November 15, 2009
It’s getting easy to take Carrie Underwood for granted. Her vocal talent so far exceeds all of her contemporaries that she can outsing them all from the corner of her mouth. On her newest album, Play On, she continues to find new ways to stretch that voice, using a variety of approaches ranging from full-on power to subtle nuances.
It helps that she’s as comfortable singing a shameless pop hook as she is a pure country melody. This should come as no surprise. Any artist of Underwood’s generation has been weaned on both Randy Travis and Def Leppard, on both Reba McEntire and Madonna, on both the Dixie Chicks and Shania Twain. Play On makes the case that all of these influences can be mixed together, sometimes even on the same song.
The pop moments on this album are relentlessly catchy, with “Undo It” reaching “Umbrella” levels of auditory cortex embedment. Many have noted that she sounded far more convincing on the hit “Last Name” when she sang it live, but she’s finally captured her fiery stage presence on record with “Songs Like This.” Her phrasing is so effective that it’s easy to picture her sneering in irritated dismissal of her former beau.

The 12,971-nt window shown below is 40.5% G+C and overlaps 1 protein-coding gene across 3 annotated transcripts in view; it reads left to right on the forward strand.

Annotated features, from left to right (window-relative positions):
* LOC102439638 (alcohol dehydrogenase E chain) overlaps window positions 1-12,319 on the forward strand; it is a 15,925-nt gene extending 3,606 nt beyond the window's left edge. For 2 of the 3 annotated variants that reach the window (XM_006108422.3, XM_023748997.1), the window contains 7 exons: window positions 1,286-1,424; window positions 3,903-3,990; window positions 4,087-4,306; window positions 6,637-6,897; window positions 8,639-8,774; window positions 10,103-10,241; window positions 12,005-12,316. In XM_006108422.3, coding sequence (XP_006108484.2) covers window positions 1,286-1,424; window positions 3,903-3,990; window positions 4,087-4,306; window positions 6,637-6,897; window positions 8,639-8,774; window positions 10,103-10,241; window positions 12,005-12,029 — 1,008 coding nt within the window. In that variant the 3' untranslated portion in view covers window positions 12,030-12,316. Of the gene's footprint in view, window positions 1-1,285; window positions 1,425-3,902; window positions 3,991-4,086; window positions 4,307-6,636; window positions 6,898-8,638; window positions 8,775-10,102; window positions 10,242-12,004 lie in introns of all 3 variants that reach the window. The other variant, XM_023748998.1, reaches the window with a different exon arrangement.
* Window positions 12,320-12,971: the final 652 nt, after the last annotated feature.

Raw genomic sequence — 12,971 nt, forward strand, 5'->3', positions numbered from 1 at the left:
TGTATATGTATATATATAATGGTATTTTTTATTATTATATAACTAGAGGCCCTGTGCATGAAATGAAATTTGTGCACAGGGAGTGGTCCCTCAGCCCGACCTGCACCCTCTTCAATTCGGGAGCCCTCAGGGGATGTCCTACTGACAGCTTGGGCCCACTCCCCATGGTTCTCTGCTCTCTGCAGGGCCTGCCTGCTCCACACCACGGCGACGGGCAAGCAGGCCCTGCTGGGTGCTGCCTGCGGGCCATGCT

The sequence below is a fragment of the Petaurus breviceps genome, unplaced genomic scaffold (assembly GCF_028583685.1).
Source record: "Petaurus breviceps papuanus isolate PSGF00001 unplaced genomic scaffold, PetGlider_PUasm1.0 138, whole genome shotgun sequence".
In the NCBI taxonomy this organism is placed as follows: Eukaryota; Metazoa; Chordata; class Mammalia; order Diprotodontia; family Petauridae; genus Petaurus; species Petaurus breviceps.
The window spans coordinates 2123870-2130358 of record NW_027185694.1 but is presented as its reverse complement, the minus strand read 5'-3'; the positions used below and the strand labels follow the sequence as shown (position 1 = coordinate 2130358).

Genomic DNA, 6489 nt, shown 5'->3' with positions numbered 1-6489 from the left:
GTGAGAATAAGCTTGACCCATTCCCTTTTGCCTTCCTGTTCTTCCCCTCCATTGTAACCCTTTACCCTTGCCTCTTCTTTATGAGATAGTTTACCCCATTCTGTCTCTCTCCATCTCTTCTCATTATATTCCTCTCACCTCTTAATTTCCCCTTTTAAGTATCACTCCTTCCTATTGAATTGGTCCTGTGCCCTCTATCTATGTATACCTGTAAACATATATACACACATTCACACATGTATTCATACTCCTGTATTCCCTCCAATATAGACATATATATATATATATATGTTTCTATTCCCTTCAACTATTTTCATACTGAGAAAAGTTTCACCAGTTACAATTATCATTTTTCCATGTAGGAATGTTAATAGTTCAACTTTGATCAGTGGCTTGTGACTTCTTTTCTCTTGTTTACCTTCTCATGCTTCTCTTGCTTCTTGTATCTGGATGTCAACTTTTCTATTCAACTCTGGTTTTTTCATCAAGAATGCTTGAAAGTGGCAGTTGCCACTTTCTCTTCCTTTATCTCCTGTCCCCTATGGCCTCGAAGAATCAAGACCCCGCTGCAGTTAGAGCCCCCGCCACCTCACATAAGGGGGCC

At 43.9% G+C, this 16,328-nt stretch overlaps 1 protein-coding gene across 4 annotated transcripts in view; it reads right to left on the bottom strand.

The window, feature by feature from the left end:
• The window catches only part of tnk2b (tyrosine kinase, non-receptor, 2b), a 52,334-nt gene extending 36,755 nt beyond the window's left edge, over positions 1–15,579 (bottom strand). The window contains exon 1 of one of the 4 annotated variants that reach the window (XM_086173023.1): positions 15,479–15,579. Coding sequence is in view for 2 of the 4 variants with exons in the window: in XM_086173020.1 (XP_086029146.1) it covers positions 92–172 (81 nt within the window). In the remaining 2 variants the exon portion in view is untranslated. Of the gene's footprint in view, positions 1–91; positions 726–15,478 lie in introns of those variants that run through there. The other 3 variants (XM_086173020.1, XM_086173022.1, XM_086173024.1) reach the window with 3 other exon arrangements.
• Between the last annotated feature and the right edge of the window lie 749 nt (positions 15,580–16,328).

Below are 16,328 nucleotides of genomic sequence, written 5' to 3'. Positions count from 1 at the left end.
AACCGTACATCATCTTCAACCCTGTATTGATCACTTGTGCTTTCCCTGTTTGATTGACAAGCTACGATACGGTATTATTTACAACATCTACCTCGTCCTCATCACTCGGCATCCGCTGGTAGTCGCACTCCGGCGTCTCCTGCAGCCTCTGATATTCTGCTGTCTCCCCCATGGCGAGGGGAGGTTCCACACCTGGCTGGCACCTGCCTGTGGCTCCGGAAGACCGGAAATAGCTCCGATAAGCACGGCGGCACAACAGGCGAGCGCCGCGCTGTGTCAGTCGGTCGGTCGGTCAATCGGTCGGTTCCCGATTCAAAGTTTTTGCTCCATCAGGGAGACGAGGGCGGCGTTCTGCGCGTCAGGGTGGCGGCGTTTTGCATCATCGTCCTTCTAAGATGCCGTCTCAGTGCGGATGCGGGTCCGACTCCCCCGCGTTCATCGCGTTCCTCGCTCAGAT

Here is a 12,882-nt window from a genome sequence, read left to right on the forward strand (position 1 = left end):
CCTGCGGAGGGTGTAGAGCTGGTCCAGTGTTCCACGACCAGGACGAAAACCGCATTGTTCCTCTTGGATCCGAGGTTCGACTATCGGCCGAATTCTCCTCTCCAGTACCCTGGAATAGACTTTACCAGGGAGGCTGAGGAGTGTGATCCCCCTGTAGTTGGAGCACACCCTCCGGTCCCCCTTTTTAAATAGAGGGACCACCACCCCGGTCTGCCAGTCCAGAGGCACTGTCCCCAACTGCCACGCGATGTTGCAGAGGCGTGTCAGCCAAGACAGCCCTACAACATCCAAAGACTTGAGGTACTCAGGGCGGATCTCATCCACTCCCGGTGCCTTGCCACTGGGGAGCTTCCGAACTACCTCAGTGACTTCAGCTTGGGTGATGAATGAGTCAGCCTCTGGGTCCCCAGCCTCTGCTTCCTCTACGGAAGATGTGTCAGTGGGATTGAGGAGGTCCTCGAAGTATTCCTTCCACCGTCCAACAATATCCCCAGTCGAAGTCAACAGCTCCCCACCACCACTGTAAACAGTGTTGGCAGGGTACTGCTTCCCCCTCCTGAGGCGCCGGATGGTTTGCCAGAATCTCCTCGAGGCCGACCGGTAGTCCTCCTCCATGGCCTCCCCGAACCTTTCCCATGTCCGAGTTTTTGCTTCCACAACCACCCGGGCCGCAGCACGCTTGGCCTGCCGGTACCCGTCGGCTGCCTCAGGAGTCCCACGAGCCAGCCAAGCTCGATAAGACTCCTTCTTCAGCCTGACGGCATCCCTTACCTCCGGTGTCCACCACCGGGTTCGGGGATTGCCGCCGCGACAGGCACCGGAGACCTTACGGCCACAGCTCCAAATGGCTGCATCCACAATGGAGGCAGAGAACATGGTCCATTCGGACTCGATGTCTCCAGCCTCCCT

The album’s softer moments have a sweetness that mostly avoid saccharine sentimentality. “Mama’s Song” is simply gorgeous, with Underwood’s vocal beautifully conveying maternal love and gratitude. “Someday When I Stop Loving You” is in the tradition of the very best country heartbreak songs: simple, sad, and sincere.
A big part of Underwood’s music is inspirational in nature, but her songs in this vein are tempered by realism. “Play On” makes no promises that try, try again will eventually end in success, but makes the case that life’s purpose is found in the effort, not the result. “Temporary Home” has the classic three-act structure that’s been around since at least “The Three Bells”, but further reveals Underwood’s sympathy for the invisible members of society like foster children and teenage mothers without a home.
Underwood remains a work in progress, which is to be expected given her age and the stage of her career. There are songs that aren’t fully formed lyrically, and as on her earlier albums, the production drowns her out on a handful of tracks, though this is less common this time around.
But the few mistakes here are outweighed by what she’s gotten right this time around. By drawing on a diversity of musical styles and further honing her songwriting craft, Underwood has created her strongest album to date, a consistently entertaining collection that showcases the impressive range of her numerous talents.